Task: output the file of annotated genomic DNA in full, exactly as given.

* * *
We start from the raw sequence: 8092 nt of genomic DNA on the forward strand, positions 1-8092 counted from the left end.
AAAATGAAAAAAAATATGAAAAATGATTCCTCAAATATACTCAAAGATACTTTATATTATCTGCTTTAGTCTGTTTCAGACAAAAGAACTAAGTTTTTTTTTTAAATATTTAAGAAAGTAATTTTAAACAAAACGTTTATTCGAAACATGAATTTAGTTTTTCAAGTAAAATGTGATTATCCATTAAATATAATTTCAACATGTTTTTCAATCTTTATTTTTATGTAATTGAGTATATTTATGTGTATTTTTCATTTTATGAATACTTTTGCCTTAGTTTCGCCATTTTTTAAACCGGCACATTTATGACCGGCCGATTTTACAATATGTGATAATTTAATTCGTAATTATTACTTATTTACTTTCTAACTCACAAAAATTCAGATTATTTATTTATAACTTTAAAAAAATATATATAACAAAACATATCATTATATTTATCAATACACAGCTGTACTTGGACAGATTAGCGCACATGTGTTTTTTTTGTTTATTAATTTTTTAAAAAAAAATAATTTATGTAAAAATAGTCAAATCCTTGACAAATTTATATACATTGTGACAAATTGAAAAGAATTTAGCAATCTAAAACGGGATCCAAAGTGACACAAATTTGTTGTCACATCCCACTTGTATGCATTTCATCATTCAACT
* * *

We start from the raw sequence: 8092 nt of genomic DNA on the forward strand, positions 1-8092 counted from the left end.
AAAATGAAAAAAAATATGAAAAATGATTCCTCAAATATACTCAAAGATACTTTATATTATCTGCTTTAGTCTGTTTCAGACAAAAGAACTAAGTTTTTTTTTTAAATATTTAAGAAAGTAATTTTAAACAAAACGTTTATTCGAAACATGAATTTAGTTTTTCAAGTAAAATGTGATTATCCATTAAATATAATTTCAACATGTTTTTCAATCTTTATTTTTATGTAATTGAGTATATTTATGTGTATTTTTCATTTTATGAATACTTTTGCCTTAGTTTCGCCATTTTTTAAACCGGCACATTTATGACCGGCCGATTTTACAATATGTGATAATTTAATTCGTAATTATTACTTATTTACTTTCTAACTCACAAAAATTCAGATTATTTATTTATAACTTTAAAAAAATATATATAACAAAACATATCATTATATTTATCAATACACAGCTGTACTTGGACAGATTAGCGCACATGTGTTTTTTTTGTTTATTAATTTTTTAAAAAAAAATAATTTATGTAAAAATAGTCAAATCCTTGACAAATTTATATACATTGTGACAAATTGAAAAGAATTTAGCAATCTAAAACGGGATCCAAAGTGACACAAATTTGTTGTCACATCCCACTTGTATGCATTTCATCATTCAACT